It's sleek. It's functional. It's running the newest unadulterated version of Android. And it's priced to sell. The Google Nexus 7 tablet could have all the ingredients it takes to make a great consumer device. That doesn't necessarily mean it will take off in the mass market. Will the Nexus 7 challenge the iPad's supremacy and dethrone the Kindle Fire as the top Android tablet? That's the question for this week’s ReadWriteMobile poll.
The Nexus 7 will start shipping in mid-July, priced at $199 for the 8GB version, $249 for the 16GB version. That will make the Nexus 7 the most functional tablet at the lowest price. It will be available through the Google Play store at first, but it's likely to reach retailers not long afterward.
Android tablets (aside from the Kindle Fire) have not sold particularly well over the past year and a half. Neither have Google Nexus devices, the flagships for every new version of Android. This is the first Nexus tablet, so historical sales of smartphone Nexus devices aren't a good predictor of Nexus 7 sales. Nor, really, are sales of other Android tablets. The Kindle Fire has an Android kernel, but it's not a true Android tablet with access to Google services like location, or apps (Gmail, Maps, etc.).
Truly, the Nexus 7 stands alone.
Google executives told reporters at its Google I/O developers' conference this week that they do not expect the Nexus 7 to outsell other tablets. That's one way to temper expectations, but the Nexus 7 has potential to be a blockbuster and, secretly, Google must hope that it will become one. The Google tablet holds its own against the Samsung Galaxy Tab line, anything from HTC or Motorola, the BlackBerry PlayBook and even the newly announced Microsoft Surface.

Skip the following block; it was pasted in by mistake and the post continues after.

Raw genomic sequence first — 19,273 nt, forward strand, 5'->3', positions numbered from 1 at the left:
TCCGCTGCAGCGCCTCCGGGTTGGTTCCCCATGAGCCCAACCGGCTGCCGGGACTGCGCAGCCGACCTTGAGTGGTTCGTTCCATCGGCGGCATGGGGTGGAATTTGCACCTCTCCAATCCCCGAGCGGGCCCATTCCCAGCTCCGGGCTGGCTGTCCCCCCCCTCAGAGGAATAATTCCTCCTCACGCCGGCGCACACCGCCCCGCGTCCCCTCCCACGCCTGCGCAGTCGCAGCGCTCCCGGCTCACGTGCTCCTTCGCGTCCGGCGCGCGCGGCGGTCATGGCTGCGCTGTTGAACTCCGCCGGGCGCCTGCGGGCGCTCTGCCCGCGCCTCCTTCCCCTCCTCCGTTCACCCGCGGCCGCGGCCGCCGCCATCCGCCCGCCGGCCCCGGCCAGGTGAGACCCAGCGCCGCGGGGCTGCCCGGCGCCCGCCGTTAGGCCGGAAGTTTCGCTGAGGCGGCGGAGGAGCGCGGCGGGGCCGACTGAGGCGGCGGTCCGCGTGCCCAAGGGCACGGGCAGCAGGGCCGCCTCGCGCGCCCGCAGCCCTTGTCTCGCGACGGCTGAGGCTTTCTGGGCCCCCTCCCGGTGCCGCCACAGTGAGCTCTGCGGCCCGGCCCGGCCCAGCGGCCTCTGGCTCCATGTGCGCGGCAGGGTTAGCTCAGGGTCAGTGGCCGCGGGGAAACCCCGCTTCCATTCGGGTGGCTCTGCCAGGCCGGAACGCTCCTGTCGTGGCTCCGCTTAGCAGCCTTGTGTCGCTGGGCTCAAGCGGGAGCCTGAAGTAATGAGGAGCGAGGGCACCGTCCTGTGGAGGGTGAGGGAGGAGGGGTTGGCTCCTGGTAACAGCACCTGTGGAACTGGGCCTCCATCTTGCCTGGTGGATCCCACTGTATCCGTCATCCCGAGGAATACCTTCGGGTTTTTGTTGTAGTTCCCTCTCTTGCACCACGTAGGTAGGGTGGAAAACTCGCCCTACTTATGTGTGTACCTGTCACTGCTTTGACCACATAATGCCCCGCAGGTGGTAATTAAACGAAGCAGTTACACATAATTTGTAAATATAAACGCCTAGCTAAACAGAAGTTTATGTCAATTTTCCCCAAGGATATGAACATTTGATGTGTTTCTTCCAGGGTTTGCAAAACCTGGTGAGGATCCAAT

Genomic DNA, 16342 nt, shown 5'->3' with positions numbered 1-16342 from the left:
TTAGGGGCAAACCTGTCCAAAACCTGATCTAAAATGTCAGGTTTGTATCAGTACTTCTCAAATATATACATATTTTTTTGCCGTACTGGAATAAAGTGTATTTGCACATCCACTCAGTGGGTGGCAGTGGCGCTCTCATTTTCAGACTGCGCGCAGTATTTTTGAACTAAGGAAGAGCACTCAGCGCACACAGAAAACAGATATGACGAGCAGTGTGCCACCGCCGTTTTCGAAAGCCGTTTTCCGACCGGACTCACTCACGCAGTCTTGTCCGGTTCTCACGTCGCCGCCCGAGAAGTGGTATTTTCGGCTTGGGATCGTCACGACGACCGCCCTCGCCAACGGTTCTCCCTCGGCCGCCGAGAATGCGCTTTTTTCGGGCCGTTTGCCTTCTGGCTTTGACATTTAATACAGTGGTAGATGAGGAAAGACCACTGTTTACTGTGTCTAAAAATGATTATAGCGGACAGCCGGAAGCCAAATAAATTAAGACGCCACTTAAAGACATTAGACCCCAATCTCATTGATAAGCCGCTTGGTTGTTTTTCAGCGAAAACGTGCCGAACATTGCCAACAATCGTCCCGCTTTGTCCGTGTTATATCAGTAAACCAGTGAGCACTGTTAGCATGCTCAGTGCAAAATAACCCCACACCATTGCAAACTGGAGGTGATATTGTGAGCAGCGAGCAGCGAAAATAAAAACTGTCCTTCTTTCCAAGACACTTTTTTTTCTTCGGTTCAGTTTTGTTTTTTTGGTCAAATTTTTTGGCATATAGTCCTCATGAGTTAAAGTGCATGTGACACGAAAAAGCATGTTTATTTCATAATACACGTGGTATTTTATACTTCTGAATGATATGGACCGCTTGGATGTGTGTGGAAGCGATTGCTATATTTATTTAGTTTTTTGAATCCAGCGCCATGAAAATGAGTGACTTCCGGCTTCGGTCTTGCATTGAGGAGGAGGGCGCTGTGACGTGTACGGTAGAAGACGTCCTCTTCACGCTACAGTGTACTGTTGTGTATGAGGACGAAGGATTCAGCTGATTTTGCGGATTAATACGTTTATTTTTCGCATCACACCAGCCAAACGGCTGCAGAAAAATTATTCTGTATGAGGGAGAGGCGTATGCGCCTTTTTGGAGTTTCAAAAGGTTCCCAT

The Nexus line is meant to guide Google’s Android manufacturing partners. These are the model devices, the foundation for others to build upon. Google has heavily integrated the content from its Play store (apps, movies, TV, books, music) into the user interface of the Nexus 7. That is a very telling sign from a device intended as a guideline. Google is hoping that other Android tablet manufacturers will take its lead in terms of design and functionality (and price), and heavily integrate Google Play content into future tablets running Android 4.1 Jelly Bean.
In the past, Nexus devices have been targeted at the mobile geek culture. Can this Nexus device, the first tablet of its name, get over that hump and into the hands of the general public? Take the poll and let us know your thoughts in the comments.